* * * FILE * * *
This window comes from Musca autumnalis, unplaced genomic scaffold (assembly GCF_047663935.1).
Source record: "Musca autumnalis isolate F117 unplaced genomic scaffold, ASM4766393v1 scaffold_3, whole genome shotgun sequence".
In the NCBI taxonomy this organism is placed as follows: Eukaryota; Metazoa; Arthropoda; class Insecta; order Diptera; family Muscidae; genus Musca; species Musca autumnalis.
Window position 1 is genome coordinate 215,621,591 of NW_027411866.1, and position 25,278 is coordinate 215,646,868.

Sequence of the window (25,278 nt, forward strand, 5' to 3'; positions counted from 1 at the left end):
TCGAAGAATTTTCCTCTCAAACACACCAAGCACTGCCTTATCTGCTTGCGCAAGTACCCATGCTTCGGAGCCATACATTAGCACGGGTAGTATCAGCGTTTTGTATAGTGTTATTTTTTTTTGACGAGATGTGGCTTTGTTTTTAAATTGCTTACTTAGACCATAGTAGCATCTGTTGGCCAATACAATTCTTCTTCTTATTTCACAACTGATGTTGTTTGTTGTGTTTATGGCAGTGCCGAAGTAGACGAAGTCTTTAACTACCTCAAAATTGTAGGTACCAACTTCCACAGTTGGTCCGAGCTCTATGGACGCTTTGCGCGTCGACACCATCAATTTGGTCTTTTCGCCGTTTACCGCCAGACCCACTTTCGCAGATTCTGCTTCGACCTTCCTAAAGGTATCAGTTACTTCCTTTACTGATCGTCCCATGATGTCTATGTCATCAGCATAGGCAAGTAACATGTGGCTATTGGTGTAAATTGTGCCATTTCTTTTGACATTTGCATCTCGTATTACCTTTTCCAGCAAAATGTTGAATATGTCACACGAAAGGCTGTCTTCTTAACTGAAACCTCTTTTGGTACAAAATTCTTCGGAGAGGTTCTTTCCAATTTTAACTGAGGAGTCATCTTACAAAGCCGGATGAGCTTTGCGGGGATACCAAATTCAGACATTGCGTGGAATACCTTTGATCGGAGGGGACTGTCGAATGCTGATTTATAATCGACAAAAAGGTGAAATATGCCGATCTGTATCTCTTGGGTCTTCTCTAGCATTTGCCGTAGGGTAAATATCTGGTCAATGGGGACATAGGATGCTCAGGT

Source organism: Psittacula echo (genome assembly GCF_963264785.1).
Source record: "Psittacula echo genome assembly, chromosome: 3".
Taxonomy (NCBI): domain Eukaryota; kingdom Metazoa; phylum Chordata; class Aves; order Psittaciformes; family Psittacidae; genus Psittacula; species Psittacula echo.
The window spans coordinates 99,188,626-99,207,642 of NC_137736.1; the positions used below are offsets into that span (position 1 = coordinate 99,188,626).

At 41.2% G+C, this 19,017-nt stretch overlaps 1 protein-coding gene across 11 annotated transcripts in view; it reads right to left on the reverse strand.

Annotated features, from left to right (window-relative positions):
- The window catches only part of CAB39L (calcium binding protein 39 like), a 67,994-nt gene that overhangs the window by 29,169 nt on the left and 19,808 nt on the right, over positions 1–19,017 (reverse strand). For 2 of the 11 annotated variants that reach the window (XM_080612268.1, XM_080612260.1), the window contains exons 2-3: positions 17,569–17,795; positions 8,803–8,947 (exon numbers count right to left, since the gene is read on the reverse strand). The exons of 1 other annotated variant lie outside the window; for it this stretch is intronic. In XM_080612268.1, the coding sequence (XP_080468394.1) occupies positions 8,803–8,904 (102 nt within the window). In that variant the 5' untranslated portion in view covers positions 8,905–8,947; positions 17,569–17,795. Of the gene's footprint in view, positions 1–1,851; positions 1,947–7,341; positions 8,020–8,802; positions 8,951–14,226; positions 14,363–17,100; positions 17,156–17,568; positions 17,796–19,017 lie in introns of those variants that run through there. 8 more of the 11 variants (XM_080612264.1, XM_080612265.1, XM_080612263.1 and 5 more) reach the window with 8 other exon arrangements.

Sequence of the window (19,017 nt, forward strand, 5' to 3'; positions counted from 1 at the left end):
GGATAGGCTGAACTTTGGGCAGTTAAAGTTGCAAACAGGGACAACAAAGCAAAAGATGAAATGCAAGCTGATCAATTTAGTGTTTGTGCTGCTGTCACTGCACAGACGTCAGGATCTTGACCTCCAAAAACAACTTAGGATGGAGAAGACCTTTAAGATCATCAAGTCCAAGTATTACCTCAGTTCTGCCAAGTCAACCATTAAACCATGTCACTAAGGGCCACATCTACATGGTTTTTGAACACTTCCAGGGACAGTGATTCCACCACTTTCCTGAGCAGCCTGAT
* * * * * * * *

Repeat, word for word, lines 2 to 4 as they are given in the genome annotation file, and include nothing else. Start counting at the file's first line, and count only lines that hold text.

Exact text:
Source record: "Musca autumnalis isolate F117 unplaced genomic scaffold, ASM4766393v1 scaffold_3, whole genome shotgun sequence".
In the NCBI taxonomy this organism is placed as follows: Eukaryota; Metazoa; Arthropoda; class Insecta; order Diptera; family Muscidae; genus Musca; species Musca autumnalis.
Window position 1 is genome coordinate 215,621,591 of NW_027411866.1, and position 25,278 is coordinate 215,646,868.